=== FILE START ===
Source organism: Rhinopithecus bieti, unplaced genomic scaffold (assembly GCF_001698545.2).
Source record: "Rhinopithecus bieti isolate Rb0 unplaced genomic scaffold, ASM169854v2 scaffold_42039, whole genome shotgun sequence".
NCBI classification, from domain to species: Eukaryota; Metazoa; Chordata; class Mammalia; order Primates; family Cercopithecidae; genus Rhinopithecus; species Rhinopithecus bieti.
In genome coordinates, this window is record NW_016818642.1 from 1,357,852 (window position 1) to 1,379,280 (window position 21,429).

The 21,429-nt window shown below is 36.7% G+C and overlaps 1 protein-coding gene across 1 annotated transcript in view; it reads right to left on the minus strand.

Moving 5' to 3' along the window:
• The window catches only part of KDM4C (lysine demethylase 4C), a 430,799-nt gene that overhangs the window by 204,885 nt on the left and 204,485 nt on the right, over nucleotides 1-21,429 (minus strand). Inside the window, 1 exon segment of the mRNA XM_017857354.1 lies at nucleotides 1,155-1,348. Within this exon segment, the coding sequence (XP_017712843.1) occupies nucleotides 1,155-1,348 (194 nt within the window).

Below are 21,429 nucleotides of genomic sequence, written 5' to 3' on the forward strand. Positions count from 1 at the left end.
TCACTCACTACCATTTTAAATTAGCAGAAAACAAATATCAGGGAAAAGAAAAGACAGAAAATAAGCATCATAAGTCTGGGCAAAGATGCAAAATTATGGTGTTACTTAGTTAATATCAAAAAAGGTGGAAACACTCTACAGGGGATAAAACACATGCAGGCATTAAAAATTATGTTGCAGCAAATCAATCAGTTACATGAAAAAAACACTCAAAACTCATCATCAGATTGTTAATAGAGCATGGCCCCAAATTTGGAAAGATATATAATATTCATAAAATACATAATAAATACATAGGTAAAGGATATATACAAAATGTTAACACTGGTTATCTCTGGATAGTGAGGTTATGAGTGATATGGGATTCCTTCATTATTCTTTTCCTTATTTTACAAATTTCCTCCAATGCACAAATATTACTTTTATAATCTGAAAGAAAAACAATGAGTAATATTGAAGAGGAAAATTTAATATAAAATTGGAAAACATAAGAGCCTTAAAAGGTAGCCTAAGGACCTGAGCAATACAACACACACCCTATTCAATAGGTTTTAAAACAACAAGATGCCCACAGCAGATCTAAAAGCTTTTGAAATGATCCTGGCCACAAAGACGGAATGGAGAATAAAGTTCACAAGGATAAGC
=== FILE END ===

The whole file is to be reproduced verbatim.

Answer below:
Source organism: Rhinopithecus bieti, unplaced genomic scaffold (assembly GCF_001698545.2).
Source record: "Rhinopithecus bieti isolate Rb0 unplaced genomic scaffold, ASM169854v2 scaffold_42039, whole genome shotgun sequence".
NCBI classification, from domain to species: Eukaryota; Metazoa; Chordata; class Mammalia; order Primates; family Cercopithecidae; genus Rhinopithecus; species Rhinopithecus bieti.
In genome coordinates, this window is record NW_016818642.1 from 1,357,852 (window position 1) to 1,379,280 (window position 21,429).

The 21,429-nt window shown below is 36.7% G+C and overlaps 1 protein-coding gene across 1 annotated transcript in view; it reads right to left on the minus strand.

Moving 5' to 3' along the window:
• The window catches only part of KDM4C (lysine demethylase 4C), a 430,799-nt gene that overhangs the window by 204,885 nt on the left and 204,485 nt on the right, over nucleotides 1-21,429 (minus strand). Inside the window, 1 exon segment of the mRNA XM_017857354.1 lies at nucleotides 1,155-1,348. Within this exon segment, the coding sequence (XP_017712843.1) occupies nucleotides 1,155-1,348 (194 nt within the window).

Below are 21,429 nucleotides of genomic sequence, written 5' to 3' on the forward strand. Positions count from 1 at the left end.
TCACTCACTACCATTTTAAATTAGCAGAAAACAAATATCAGGGAAAAGAAAAGACAGAAAATAAGCATCATAAGTCTGGGCAAAGATGCAAAATTATGGTGTTACTTAGTTAATATCAAAAAAGGTGGAAACACTCTACAGGGGATAAAACACATGCAGGCATTAAAAATTATGTTGCAGCAAATCAATCAGTTACATGAAAAAAACACTCAAAACTCATCATCAGATTGTTAATAGAGCATGGCCCCAAATTTGGAAAGATATATAATATTCATAAAATACATAATAAATACATAGGTAAAGGATATATACAAAATGTTAACACTGGTTATCTCTGGATAGTGAGGTTATGAGTGATATGGGATTCCTTCATTATTCTTTTCCTTATTTTACAAATTTCCTCCAATGCACAAATATTACTTTTATAATCTGAAAGAAAAACAATGAGTAATATTGAAGAGGAAAATTTAATATAAAATTGGAAAACATAAGAGCCTTAAAAGGTAGCCTAAGGACCTGAGCAATACAACACACACCCTATTCAATAGGTTTTAAAACAACAAGATGCCCACAGCAGATCTAAAAGCTTTTGAAATGATCCTGGCCACAAAGACGGAATGGAGAATAAAGTTCACAAGGATAAGC